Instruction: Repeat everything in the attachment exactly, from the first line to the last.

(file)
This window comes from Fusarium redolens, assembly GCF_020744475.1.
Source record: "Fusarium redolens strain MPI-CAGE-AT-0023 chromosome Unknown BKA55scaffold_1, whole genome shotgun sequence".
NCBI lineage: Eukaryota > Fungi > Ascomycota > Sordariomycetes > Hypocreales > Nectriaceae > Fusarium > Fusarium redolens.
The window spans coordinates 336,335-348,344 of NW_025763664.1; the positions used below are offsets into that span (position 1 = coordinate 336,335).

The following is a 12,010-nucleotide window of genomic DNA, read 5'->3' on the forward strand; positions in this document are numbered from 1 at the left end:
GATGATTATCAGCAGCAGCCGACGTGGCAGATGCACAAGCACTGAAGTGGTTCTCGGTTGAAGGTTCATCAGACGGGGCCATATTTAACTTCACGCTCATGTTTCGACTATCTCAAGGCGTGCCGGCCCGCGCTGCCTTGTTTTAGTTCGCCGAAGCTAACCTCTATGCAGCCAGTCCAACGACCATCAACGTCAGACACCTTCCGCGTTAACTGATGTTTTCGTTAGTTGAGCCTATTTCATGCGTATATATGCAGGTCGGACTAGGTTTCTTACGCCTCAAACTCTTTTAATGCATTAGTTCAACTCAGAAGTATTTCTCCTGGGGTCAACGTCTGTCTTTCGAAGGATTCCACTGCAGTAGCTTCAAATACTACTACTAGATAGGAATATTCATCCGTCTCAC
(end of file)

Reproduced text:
This window comes from Fusarium redolens, assembly GCF_020744475.1.
Source record: "Fusarium redolens strain MPI-CAGE-AT-0023 chromosome Unknown BKA55scaffold_1, whole genome shotgun sequence".
NCBI lineage: Eukaryota > Fungi > Ascomycota > Sordariomycetes > Hypocreales > Nectriaceae > Fusarium > Fusarium redolens.
The window spans coordinates 336,335-348,344 of NW_025763664.1; the positions used below are offsets into that span (position 1 = coordinate 336,335).

The following is a 12,010-nucleotide window of genomic DNA, read 5'->3' on the forward strand; positions in this document are numbered from 1 at the left end:
GATGATTATCAGCAGCAGCCGACGTGGCAGATGCACAAGCACTGAAGTGGTTCTCGGTTGAAGGTTCATCAGACGGGGCCATATTTAACTTCACGCTCATGTTTCGACTATCTCAAGGCGTGCCGGCCCGCGCTGCCTTGTTTTAGTTCGCCGAAGCTAACCTCTATGCAGCCAGTCCAACGACCATCAACGTCAGACACCTTCCGCGTTAACTGATGTTTTCGTTAGTTGAGCCTATTTCATGCGTATATATGCAGGTCGGACTAGGTTTCTTACGCCTCAAACTCTTTTAATGCATTAGTTCAACTCAGAAGTATTTCTCCTGGGGTCAACGTCTGTCTTTCGAAGGATTCCACTGCAGTAGCTTCAAATACTACTACTAGATAGGAATATTCATCCGTCTCAC